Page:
The attached photos shows the ‘before’ and final transformation of plot 48B that, just a week ago, had become unusable.  While this photo shows four individuals (Galyna Kryvanch, Cathy Summa, Jane Cobb, and Betty Sanders) at work, I am reliably told more than 20 gardeners pitched in over the course of seven days.  We should all stand up and take a bow.  This is what a Community Garden is supposed to be about.

Some stories, though, have terrific plot twists, and this is one of those.  On Friday, I heard from the gardener on whose behalf the work on 48B was being done: even with the reclamation, she would be unable to continue for this season.  That same day, though, I also received an email from one of our gardeners wondering if surplus vegetables might be collected for a group of two dozen food-insecure international students remaining on campus this summer at Wellesley College.  As the Medfield Food Cupboard is unable (because of Covid-19 restrictions) to accept donations of fresh produce, I said that not only could we put out bins bi-weekly for such a food drive, but we would also devote plot 48B to the effort.  

This morning brought the final plot twist.  As volunteers were putting the final touches on the garden, yet another of our members came by to help out.  When she heard about the Wellesley College students, she said she had just been made aware of a similar number of international students at Babson College who also face food insecurity until classes begin in September.  Then, half an hour later, Heidi Grof, who has long coordinated the Community Garden drive for the Medfield Food Cupboard, also dropped by and said, yes, the Food Cupboard bins are all available and will be in place for our use.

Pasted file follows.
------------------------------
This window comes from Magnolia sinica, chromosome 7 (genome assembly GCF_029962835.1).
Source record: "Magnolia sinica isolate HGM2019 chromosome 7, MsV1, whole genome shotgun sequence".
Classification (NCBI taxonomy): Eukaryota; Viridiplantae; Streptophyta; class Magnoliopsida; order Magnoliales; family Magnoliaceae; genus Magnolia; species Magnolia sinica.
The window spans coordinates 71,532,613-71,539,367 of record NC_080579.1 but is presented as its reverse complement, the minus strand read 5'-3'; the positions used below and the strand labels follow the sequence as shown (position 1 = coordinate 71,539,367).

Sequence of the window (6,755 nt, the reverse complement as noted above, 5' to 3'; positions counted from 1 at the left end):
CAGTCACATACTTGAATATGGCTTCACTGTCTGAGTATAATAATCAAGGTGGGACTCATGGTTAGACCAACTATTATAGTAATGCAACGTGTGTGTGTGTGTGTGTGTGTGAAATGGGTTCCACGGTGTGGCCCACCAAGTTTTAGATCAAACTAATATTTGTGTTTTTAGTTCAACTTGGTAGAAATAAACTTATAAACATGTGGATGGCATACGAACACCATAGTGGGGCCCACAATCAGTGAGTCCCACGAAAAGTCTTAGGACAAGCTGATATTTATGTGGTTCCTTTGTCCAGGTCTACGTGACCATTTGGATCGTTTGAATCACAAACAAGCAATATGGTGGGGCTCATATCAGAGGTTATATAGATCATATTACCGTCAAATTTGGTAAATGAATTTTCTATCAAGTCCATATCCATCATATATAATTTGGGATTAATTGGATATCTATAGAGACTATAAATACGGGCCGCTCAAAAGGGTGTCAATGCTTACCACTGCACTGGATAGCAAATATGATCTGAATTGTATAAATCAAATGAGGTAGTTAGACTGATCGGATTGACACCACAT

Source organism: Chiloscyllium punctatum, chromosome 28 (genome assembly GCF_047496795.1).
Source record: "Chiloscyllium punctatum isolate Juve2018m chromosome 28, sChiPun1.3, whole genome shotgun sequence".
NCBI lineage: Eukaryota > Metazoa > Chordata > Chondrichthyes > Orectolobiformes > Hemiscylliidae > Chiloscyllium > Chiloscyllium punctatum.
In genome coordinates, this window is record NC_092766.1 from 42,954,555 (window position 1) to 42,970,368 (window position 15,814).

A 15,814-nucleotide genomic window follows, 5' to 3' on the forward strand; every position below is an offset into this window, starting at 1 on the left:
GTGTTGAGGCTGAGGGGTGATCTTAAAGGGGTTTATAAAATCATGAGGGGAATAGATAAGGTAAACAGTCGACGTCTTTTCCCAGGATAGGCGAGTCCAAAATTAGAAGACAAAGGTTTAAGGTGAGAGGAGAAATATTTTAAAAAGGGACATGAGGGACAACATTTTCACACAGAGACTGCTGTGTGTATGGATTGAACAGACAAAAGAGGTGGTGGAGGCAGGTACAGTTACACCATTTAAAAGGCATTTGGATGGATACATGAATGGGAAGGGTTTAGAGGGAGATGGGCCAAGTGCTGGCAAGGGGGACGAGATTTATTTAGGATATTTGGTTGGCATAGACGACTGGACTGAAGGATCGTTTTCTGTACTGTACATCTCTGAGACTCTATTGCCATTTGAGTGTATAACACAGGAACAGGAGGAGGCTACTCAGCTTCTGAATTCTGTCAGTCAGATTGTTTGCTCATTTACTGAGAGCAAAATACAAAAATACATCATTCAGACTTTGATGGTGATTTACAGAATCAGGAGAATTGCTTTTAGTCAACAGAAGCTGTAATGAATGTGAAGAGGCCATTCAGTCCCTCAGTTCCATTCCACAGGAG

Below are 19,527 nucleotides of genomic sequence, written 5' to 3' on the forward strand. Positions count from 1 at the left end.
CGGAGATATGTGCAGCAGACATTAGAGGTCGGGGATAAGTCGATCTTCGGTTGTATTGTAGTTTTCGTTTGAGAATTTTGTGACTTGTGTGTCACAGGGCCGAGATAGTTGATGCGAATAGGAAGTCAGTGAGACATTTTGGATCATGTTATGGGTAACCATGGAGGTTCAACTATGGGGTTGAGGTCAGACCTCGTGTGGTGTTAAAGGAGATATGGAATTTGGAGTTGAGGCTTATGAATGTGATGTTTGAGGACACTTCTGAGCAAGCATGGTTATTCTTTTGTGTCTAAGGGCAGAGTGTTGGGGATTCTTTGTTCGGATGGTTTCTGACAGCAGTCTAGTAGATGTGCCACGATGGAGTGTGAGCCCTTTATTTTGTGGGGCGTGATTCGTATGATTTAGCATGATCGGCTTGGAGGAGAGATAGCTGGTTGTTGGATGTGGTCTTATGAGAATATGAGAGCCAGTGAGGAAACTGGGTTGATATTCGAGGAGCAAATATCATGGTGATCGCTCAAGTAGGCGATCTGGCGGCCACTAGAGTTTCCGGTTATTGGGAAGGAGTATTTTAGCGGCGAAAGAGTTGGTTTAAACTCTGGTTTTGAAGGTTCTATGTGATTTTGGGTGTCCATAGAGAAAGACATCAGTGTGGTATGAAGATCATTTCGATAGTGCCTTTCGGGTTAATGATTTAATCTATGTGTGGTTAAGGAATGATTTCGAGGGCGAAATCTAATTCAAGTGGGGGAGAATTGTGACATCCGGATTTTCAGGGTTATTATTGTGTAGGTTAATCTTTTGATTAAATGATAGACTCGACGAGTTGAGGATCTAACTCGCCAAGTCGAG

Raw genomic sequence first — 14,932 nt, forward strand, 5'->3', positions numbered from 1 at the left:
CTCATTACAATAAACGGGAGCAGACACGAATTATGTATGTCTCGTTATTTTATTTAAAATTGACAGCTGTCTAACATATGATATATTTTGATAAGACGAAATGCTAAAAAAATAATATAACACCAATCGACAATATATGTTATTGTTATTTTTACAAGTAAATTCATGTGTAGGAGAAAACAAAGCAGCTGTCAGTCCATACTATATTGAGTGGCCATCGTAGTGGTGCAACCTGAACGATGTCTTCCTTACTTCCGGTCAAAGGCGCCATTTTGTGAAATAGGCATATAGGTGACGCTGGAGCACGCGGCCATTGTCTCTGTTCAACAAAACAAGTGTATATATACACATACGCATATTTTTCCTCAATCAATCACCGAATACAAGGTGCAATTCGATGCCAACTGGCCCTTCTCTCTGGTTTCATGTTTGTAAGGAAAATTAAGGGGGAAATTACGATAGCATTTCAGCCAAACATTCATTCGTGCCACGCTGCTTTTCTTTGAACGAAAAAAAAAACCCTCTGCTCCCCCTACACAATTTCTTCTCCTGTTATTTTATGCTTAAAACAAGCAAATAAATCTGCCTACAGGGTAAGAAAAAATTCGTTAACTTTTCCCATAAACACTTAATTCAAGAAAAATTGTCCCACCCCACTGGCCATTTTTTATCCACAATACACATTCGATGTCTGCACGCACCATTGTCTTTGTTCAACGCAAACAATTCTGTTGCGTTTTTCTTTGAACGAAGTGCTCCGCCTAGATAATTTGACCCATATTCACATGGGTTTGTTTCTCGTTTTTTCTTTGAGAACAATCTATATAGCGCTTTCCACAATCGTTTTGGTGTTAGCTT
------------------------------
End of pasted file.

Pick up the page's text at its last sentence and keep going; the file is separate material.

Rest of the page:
So, this coming Thursday, and every alternate Thursday until the end of the season, you’ll see bins and wheelbarrows at the front of the garden from 6:30 a.m. until 6 p.m..  Please contribute your garden’s surplus (as in the past, bagged or boxed) to this effort.  And, know that Plot 48B is going to be devoted to that very good cause.

It is events like these that make being a garden ogre a proud occupation.

Neal Sanders Garden Ogre

More on the status of Medfield’s affordable housing

Affordable Housing Trust Committe

Posted on: July 9, 2020

Affordable Housing & 40B News

40B Logo

NEW: Short-term Lottery Now Open for a 3 BR home at 4 John Crowder Road

Information

Application Application must be postmarked on or before 08/04/2020

4 John Crowder Rd - Picture

Housing Production Plan Safe Harbor Certification 

Valid through May 7, 2022 (Letter)

Hillside Village Rental Apartments

80 North Meadows Road

Contact: Alison Borrelli at 617-257-3012 or 

Link to photos: https://www.alisonborrelli.com/blank-page

HVA Hillside Village

Medfield Meadows Rental Apartments / Condos Under Construction (Coming Soon) 

Corner of North Meadows Road and Dale Street

Leasing Office: Paul McGovern paul@pgcminc.com

Affordable Units: SEB Housing at (617) 782-6900 (x1) and leave a message; https://sebhousing.com/property/medfield-meadows/

Rental Renders

⇐PreviousAffordable Home Ownership Lottery – 4 John Crowder Road (3BR Home)

Other News in Affordable Housing Trust Committe

4 John Crowder Rd - Picture

Affordable Home Ownership Lottery – 4 John Crowder Road (3BR Home)

Posted on: July 20, 2020

Lottery for Allendale 3BR house

 4 John Crowder Rd - Picture

July 20, 2020

Affordable Home Ownership Lottery – 4 John Crowder Road (3BR Home)

If you have any questions please contact Avi Glaser at aviglaser@comcast.net Omega Ventures Inc, 617-970-2403, www.myfirsthome.info… Read on

Medfield Day canceled

Colleen Sullivan’s Medfield Patch article

+++++++++++++++++++++++++++++++++++++++++++++

CANCELED – Discover Medfield Day 2020

By Colleen M. Sullivan, Patch MayorVerified User Badge
Jul 16, 2020 11:00 pm ET|Updated Jul 16, 2020 11:01 pm ET
(Colleen)

Discover Medfield Day 2020 CANCELED

The Commonwealth of Massachusetts has issued Phase III, Step 1, guidelines for activities during this time of COVID-19 restrictions.